Administration Views on Spec.-Ed. Placements Sought
WASHINGTON--The U.S. Supreme Court last week asked the Bush Administration for its views on whether public-school districts can be forced to pay for special-education placements in unaccredited private schools chosen by parents.
The National School Boards Association and nine states have joined the Florence County, S.C., school district in asking the High Court to overturn lower-court rulings in the case. The district was forced to reimburse parents who placed their learning-disabled child in an unapproved private school after a dispute over her individualized education program.
The N.S.B.A. warned that the rulings in the South Carolina case and others have encouraged more parents of children with disabilities to seek private-school placements at public expense, thus draining tax dollars from special-education services.
The case is another example of "courts giving parents a veto power over the placement of their child,'' the N.S.B.A. said in court papers.
In a brief order on May 18, the High Court asked the U.S. Solicitor General to give the views of the federal government in Florence County School District v. Carter (Case No. 91-1523). The request is an indication that the Justices are interested in taking the case, but that before deciding whether to do so they would like to know the Administration's views on the federal law involved--the Individuals With Disabilities Education Act, or I.D.E.A.
Under a 1985 High Court ruling in Burlington School Committee v. Massachussetts Department of Education, parents who are dissatisfied with the individualized education program for their child may "unilaterally'' place the child in a private school and are entitled to tuition reimbursement if it is ultimately determined that the public-school education was inappropriate.
The critical issue in the South Carolina case is whether such reimbursements are required when parents choose private schools that do not meet state standards or are not approved for special-education placements.
The case involves a young woman who was diagnosed as learning-disabled in 1985 by Florence County school officials.
The parents challenged her individualized program in federal court while they enrolled her in a private school for children with learning disabilities.
A U.S. district judge later ruled that the school district had failed to provide the girl with a free, appropriate education under the I.D.E.A. and that the private school had offered her an appropriate education, based on her progress there. The judge ordered that her parents be reimbursed more than $35,000 for three years' expenses.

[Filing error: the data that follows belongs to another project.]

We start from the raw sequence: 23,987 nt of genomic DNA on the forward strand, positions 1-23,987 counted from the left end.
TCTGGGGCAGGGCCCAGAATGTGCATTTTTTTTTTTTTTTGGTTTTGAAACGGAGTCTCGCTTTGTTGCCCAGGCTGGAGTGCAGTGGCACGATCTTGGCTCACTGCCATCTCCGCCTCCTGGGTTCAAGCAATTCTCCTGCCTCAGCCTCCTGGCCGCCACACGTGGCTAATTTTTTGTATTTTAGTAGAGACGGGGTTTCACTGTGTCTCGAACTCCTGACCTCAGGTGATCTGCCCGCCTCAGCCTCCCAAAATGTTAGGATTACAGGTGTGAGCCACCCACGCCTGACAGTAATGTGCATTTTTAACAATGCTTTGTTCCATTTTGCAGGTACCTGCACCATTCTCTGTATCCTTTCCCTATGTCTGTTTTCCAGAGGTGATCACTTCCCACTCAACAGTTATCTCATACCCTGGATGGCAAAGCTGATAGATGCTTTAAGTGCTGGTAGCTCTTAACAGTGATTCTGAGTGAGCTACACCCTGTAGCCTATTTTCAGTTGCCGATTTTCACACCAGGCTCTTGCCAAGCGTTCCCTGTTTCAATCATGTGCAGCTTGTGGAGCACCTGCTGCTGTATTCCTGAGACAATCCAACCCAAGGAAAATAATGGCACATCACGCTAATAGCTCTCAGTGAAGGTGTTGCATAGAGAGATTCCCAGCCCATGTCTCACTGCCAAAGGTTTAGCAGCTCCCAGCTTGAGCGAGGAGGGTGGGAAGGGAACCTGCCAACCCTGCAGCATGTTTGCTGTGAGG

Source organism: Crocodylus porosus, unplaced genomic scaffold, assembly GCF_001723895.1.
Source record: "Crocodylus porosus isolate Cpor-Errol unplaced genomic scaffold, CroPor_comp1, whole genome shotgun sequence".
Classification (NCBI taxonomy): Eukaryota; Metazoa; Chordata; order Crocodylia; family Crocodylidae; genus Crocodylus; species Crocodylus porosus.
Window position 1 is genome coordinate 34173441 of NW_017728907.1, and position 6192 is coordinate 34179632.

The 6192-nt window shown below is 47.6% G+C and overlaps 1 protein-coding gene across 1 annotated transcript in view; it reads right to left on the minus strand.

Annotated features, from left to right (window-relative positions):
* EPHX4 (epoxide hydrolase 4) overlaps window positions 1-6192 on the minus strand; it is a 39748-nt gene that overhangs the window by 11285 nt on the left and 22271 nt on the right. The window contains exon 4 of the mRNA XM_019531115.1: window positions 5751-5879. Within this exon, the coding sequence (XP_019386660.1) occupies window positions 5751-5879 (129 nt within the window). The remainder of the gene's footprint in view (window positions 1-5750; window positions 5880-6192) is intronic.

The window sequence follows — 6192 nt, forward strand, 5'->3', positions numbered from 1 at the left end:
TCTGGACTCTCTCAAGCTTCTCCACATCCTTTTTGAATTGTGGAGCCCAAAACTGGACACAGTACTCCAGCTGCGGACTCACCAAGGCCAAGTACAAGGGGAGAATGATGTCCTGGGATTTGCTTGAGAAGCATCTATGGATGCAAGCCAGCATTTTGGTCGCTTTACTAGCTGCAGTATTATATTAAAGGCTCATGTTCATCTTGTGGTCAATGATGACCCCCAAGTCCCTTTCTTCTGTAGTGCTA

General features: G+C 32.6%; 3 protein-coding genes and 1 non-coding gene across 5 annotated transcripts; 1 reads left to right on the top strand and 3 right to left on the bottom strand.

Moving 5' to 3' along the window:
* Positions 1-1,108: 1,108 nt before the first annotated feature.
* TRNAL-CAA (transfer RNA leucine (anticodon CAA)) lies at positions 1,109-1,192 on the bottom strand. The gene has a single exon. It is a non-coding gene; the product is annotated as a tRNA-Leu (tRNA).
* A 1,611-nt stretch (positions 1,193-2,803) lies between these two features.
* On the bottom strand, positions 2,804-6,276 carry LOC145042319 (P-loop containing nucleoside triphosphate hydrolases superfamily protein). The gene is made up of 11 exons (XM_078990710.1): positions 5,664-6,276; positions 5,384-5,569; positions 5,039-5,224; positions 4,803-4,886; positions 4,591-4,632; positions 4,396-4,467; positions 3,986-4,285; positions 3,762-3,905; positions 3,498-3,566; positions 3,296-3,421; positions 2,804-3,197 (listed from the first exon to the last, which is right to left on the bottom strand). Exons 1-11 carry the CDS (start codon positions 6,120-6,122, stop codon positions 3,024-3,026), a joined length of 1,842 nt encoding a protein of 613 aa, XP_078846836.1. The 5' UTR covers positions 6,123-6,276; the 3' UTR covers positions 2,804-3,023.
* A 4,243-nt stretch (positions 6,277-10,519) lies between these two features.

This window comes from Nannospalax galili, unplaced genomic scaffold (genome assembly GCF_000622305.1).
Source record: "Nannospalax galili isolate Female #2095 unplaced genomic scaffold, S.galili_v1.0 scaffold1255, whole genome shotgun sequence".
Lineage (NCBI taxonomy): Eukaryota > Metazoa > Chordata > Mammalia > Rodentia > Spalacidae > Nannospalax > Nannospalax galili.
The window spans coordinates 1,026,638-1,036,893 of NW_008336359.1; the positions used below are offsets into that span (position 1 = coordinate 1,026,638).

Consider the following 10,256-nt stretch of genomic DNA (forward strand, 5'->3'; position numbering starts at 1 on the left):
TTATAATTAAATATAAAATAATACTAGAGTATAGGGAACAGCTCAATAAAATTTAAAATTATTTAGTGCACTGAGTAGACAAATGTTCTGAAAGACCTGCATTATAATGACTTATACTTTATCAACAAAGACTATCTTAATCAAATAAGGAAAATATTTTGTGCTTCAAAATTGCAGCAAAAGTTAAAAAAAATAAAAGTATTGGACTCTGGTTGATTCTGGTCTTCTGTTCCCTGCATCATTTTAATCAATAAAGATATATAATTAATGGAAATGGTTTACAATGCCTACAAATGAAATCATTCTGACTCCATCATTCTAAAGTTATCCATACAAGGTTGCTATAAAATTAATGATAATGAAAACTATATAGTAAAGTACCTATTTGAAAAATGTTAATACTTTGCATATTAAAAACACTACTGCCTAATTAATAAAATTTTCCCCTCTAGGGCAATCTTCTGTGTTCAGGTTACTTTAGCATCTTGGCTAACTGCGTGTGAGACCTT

A panel of the U.S. Court of Appeals for the Fourth Circuit that included retired Supreme Court Justice Lewis F. Powell Jr. last year ruled that the I.D.E.A. does not require parents to choose a state-approved institution.
Tax-Refund Case Accepted
In separate action, the High Court last week agreed to decide whether states must give refunds for taxes they collected that were later found to be unconstitutional.
The question is a high-stakes one for states such as Virginia, which may be forced to refund millions of dollars to federal retirees if the High Court rules against it in Harper v. Virginia Department of Taxation (No. 91-794).
Virginia and numerous other states once treated public-employee pension income disparately, taxing federal retirees but exempting retired state- and local-government workers. That practice was ruled unconstitutional by the High Court in 1989, but the question of whether refunds of the illegal tax were required was left open. (See Education Week, April 29, 1992.)
The total liability for states if they must refund such taxes has been estimated by state groups at more than $2 billion.
Virginia, with the largest number of federal retirees of any state, would face the largest refund bill for the illegal taxes--an estimated $440 million. If they lose the case, state officials say, "there will be proportionately less money for the state's public-school system, for law enforcement and corrections, for social programs, and for a wide variety of other state services.''
The case will be argued during the next term.
Also last week, the High Court let stand a ruling by New York's highest court that state labor law may exempt religious schools from contributing to the unemployment-insurance system.
New York's labor law was challenged by a former English teacher at a Jewish high school in New York City, who was denied unemployment compensation after she lost her job.
The New York Court of Appeals ruled last year that the exemption for religious institutions does not violate the U.S. Constitution's ban against government establishment of religion. The court said that the law was enacted with a secular purpose and that it reflected a tradition of sparing nonprofit organizations from general taxation. The case was Klein v. Hartnett (No. 91-1479).